Social Prescribing for Young People

Young people from similar backgrounds with equivalent opportunities can end up having very different experiences of life. Some feel isolated in a place where life has lost meaning, while others find a life of meaning and purposeful relationships. In general, that is. Reality is more fluid: young people fluctuate daily, weekly and annually between thriving, struggling and something in between.

Great and diverse activities and services continue to be available in our communities, despite over £700 million worth of funding cuts to the youth sector in the last 10 years. But those who most need them don’t always feel able to take part. What they need is a helping hand, someone to listen to their needs and connect them, even take them personally to a nearby offer. 

So, what can we do? By ‘we’, I mean those of us who are on the ground, helping because we see young people’s health and wellbeing as an asset on which our future depends.

We step in to help young people make the connections they can’t always make for themselves. The connection could be to an advice or counselling service, or to something sporty, arty and social. Or to volunteering, or literacy support. Whatever it takes to give them a strong foundation, positive wellbeing, basic skills and reliable relationships.

That’s what social prescribing is. It’s a widely misunderstood term for something that is actually very important and powerful and has been around for many years.

With similarities to detached and outreach youth work, there are differences too.  Young people can be referred into the service by multiple agencies, or they can self-refer. The link worker (the person who facilitates those connections) can meet, one-to-one, up to eight times with each young person. There is funding for a broad range of community-based services, and scope for young people to create new activities where they don’t exist.

The reason it’s so popular is because of the proven and measurable benefits to the individual, community and system. Check out the evidence: the King’s Fund is a good place to start.

Young people say they want somewhere to go that is safe and on their doorstep, something fun and rewarding to do that’s good for their future, and someone friendly to show them how. Communities tell us they want spaces that are clean for young people to play in, activities to counter stress and isolation, help with basic needs and a stronger say in what happens around them. Commissioners tell us they want help with tackling social inequalities, helping hands for the hardest pressed communities and healthier, fairer, safer places for young people to grow up in.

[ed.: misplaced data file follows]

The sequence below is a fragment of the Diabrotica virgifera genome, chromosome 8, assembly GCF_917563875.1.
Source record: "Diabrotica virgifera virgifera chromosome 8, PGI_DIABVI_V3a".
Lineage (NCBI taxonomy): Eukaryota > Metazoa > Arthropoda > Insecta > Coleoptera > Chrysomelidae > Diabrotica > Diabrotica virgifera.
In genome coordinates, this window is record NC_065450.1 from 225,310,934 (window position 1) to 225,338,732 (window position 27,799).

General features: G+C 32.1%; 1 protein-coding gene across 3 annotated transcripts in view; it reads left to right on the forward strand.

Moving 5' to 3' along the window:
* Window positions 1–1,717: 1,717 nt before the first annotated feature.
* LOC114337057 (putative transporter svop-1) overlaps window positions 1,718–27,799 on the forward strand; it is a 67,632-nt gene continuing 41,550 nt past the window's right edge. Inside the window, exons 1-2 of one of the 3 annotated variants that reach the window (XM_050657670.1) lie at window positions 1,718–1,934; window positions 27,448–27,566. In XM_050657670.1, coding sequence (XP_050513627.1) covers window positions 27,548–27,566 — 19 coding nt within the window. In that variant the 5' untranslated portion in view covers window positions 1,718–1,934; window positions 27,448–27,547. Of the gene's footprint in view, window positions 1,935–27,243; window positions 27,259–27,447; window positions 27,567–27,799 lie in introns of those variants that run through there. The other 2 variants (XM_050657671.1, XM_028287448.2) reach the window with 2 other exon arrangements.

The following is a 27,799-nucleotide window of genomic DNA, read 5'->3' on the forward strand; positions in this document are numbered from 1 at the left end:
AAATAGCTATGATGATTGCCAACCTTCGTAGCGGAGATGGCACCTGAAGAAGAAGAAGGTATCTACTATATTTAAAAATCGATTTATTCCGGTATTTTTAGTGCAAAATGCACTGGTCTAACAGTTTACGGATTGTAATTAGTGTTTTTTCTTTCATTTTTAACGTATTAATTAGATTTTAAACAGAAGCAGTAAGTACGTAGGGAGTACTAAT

Essentially, young people, communities and commissioners all want the same things: local action, for and by local people. That’s social prescribing, or by any other name, if you can think of a better one!

Up until now, social prescribing has been available only for adults. There is good news for young people. A new national programme, coordinated by StreetGames, has changed that. Youth Social Prescribing schemes are now running in Brighton & Hove, Luton, Sheffield and Southampton. If you’d like something similar in your area, StreetGames would love to hear from you.

This blog was written by Paul Jarvis-Beesley, Head of Health at StreetGames.

Do you want to find out more about social prescribing for young people? Join us for a webinar on Friday 15th March where Paul will explain how and why the scheme was set up, answer your questions on where it’s going in the youth sector and how your youth organisation can get involved. Click here for more events in our Network.

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